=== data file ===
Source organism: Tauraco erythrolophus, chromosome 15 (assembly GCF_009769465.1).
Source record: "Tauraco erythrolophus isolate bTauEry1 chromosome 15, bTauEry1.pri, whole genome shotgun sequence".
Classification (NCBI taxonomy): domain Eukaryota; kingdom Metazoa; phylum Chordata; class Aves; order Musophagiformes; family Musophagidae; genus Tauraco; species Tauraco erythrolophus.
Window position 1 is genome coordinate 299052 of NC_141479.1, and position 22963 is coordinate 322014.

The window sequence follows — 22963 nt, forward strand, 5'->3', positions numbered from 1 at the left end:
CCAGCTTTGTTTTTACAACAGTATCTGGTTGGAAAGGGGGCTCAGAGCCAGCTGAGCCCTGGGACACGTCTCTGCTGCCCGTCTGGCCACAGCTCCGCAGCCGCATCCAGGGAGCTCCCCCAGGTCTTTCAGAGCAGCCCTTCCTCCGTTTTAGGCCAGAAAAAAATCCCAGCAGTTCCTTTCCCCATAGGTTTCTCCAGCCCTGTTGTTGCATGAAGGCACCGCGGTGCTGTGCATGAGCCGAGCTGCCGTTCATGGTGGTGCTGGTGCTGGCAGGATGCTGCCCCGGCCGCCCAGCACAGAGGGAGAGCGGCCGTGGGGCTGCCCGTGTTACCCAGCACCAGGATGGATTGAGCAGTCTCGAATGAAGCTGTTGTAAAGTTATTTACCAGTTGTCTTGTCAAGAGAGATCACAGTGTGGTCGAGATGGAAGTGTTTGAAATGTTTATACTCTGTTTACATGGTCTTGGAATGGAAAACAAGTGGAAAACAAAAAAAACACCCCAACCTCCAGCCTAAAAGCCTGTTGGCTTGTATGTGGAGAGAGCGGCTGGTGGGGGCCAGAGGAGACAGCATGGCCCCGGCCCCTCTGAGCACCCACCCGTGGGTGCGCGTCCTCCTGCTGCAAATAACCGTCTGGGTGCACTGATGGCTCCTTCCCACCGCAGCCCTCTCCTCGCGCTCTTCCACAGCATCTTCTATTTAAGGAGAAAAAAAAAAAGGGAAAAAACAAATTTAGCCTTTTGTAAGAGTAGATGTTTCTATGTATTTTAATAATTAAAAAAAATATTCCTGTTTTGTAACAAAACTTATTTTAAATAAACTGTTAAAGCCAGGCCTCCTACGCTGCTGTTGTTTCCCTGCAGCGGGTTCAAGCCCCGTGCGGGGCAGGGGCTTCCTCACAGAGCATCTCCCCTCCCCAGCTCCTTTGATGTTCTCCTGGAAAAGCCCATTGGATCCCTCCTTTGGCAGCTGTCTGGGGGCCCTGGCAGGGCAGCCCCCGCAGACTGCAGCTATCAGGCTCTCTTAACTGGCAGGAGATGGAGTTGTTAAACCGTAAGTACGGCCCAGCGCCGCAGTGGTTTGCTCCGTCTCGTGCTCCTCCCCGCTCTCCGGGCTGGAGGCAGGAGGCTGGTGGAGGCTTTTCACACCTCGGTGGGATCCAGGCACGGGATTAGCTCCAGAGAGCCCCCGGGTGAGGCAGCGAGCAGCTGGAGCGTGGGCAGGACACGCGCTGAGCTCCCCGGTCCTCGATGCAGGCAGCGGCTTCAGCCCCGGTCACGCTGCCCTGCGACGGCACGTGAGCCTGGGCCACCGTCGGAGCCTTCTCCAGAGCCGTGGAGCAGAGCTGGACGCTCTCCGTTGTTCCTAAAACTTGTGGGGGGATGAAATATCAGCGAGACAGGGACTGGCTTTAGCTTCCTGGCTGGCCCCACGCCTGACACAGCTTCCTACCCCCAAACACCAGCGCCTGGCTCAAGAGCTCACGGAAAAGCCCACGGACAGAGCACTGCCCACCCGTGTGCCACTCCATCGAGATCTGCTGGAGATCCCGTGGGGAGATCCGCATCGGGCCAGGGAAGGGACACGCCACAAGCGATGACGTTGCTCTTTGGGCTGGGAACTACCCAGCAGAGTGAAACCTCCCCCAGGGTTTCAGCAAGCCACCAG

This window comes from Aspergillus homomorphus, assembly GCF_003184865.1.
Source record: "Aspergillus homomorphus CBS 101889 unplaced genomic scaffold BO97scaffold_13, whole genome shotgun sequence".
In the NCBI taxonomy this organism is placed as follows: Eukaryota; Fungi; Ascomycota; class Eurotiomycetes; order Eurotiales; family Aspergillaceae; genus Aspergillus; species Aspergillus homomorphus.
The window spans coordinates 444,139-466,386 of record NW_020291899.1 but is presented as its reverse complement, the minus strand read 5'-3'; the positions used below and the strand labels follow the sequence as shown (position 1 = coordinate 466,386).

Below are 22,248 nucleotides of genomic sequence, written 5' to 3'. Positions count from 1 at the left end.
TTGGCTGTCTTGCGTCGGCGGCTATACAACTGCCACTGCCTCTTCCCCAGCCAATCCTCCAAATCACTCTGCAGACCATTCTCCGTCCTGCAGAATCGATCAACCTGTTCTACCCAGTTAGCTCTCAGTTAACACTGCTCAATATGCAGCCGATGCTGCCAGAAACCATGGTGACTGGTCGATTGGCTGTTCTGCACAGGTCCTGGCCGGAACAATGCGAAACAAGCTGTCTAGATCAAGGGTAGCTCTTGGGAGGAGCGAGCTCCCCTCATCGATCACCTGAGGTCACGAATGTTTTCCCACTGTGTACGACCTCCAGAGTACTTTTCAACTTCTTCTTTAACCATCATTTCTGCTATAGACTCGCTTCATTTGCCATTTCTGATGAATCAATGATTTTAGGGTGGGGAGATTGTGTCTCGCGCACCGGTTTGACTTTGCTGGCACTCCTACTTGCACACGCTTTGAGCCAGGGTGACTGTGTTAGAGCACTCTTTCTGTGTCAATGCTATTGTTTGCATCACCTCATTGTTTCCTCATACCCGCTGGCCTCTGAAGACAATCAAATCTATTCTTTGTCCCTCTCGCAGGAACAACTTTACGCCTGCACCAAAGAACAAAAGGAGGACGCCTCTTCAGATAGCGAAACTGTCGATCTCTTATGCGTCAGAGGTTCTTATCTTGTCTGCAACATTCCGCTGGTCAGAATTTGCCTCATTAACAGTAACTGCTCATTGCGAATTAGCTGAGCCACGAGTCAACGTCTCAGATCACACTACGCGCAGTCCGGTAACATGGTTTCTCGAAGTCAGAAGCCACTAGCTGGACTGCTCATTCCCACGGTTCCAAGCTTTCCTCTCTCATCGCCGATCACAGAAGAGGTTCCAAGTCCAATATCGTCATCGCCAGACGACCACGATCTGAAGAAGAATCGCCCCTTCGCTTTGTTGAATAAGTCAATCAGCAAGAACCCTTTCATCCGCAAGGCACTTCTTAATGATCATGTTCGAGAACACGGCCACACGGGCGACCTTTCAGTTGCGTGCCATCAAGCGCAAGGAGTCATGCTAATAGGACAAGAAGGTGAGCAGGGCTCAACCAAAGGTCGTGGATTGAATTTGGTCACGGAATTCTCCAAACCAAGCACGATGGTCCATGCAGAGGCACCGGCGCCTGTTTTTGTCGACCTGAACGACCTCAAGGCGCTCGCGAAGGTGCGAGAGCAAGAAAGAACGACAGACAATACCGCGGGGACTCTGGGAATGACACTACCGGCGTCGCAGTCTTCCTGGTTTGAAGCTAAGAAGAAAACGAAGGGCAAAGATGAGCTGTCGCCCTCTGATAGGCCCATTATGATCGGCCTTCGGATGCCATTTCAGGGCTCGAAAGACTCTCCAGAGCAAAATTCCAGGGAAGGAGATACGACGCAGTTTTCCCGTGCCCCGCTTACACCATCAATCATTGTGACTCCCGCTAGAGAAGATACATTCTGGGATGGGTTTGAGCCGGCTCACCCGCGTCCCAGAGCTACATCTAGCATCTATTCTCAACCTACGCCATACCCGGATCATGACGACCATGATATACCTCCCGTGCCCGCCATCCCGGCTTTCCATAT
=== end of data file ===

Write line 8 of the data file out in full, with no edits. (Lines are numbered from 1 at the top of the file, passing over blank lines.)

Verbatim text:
Source record: "Aspergillus homomorphus CBS 101889 unplaced genomic scaffold BO97scaffold_13, whole genome shotgun sequence".